In the spirit of Thanksgiving weekend, at New York I wrote up some reasons for Democratic gratitude this year:
As a new poll from SurveyMonkey shows, Donald J. Trump will loom over Thanksgiving tables this year to a remarkable extent; his name is far more likely to spark arguments than any other topic, public or private. And for liberals, such arguments will serve as a reminder that there is no moment, however sacred, that the 45th president cannot spoil with his vengeful, glowering presence, so much like a nightmare the morning light cannot dispel.
Last Thanksgiving Day the shock of Trump’s election was too fresh to be fully absorbed. But now, a year later, the reality of President Trump is with us like an endless nagging headache that periodically flares into a life-threatening stab of pain. So when his name inevitably comes up at the Thanksgiving table or at postprandial gatherings of families and friends, it will be a good time for left-of-center Americans to count their blessings. I offer some comforting thoughts about things for which we should be thankful, in no particular order:
1. The U.S. Constitution endures. Yes, conservatives sometimes act as though the First Amendment is strictly about letting tax-exempt churches and their affiliates do whatever they want; that the Second Amendment is the only other significant element of the Bill of Rights; and that the 13th, 14th, and 15th amendments aren’t really valid because the Founders weren’t around. But the Constitution does provide major hurdles against would-be tyrants, which is why the president spends so much time raging against the federal judges who enforce it.
2. Obamacare lives. A year ago I would have bet the farm, had I owned one, that the Republicans who controlled the White House and Congress would have repealed the Affordable Care Act by now. They had the congressional majorities, the means (the budget process, making enactment of legislation by a simple majority possible), and the motive (years and years of fiery promises to dismantle the 44th president’s great legacy) to get it done. But it turns out they didn’t have the unity in the U.S. Senate, or the ability to persuade the public that going back to the days when insurers walked tall and citizens had no protections beyond their own wealth was a good idea.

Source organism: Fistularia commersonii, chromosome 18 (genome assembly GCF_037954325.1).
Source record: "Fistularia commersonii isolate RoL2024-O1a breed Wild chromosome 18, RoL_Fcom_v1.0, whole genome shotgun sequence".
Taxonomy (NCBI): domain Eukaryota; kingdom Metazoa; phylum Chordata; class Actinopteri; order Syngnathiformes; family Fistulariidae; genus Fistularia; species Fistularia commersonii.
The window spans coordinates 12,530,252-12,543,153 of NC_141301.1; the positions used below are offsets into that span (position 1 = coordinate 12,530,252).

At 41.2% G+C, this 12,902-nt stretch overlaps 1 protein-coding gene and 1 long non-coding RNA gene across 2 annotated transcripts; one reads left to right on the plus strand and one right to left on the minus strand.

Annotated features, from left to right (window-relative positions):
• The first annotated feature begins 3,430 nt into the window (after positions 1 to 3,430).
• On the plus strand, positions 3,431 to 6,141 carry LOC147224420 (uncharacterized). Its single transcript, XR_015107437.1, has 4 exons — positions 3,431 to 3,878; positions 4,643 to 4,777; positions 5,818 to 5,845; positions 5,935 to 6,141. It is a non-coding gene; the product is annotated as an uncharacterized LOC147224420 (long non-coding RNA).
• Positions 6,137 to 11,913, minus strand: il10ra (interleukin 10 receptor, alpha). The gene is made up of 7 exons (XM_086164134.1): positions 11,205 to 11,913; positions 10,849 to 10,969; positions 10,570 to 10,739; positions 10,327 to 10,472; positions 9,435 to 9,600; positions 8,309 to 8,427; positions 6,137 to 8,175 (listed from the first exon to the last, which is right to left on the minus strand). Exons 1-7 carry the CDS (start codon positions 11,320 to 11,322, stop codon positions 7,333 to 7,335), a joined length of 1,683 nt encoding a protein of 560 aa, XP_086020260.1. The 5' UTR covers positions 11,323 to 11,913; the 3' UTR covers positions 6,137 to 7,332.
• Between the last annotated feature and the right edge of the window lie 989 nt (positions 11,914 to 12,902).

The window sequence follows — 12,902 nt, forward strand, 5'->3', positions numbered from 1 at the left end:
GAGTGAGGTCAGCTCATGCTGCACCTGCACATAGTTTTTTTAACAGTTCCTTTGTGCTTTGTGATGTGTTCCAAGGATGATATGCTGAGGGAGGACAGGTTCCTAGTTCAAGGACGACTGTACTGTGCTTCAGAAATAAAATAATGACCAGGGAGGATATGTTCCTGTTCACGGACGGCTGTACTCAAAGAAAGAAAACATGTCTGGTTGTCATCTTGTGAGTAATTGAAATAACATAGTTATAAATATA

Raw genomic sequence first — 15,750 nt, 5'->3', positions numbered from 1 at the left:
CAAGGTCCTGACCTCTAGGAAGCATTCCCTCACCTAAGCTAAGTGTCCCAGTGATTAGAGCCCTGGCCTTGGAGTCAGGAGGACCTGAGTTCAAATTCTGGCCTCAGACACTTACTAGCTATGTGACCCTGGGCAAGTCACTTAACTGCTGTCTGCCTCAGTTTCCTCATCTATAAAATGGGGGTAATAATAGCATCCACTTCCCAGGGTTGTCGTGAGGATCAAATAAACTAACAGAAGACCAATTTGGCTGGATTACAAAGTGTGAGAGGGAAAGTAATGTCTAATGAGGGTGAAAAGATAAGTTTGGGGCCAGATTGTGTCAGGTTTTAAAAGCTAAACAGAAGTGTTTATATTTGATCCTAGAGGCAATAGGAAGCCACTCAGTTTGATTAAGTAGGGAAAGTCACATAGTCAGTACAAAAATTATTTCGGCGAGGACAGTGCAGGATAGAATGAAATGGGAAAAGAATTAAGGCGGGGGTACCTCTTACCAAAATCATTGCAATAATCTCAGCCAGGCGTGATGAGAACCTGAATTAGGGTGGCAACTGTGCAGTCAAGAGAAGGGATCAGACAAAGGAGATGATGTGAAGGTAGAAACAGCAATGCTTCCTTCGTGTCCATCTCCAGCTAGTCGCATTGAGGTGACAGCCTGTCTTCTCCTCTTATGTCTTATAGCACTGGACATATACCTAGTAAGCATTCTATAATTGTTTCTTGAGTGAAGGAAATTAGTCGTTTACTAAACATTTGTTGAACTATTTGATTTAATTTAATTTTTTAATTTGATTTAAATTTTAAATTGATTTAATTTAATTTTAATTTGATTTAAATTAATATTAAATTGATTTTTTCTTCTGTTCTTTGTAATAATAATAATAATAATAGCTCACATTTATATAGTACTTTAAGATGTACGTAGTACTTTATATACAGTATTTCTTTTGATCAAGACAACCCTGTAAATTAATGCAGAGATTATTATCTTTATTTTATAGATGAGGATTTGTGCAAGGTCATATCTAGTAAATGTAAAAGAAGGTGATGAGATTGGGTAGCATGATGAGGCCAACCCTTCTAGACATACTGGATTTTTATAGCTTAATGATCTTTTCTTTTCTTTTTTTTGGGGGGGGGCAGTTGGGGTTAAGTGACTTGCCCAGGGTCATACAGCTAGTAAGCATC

3. Roe v. Wade and Obergefell v. Hodges are still the law of the land. Trump would not have become president had he not convinced conservative evangelical leaders that even though he might not share their faith, he shared their determination to make reproductive rights and marriage equality things of the past. With Neil Gorsuch, he got halfway to a Supreme Court that would likely reverse or significantly modify Roe v. Wade and Casey v. Planned Parenthood and turn back the clock to 1973, and perhaps repeal or at least curtail LGBTQ rights. But he remains a Justice short, so liberals should combine thanks for that fragile reality with prayers and best wishes for the health of 84-year-old Justice Ruth Bader Ginsburg and 79-year-old Stephen Breyer.
4. The 2017 elections represented a liberal comeback. While the fairly steady Democratic vote gains in the special elections of 2017 could be dismissed as no more than moral victories so long as they didn’t produce actual takeovers of congressional or statewide offices, November 7, 2017, was an unambiguous anti-Trump triumph. It came complete with the kind of suburban wins and Democratic “base” turnout patterns that augur very well for Donkey Party prospects in 2018.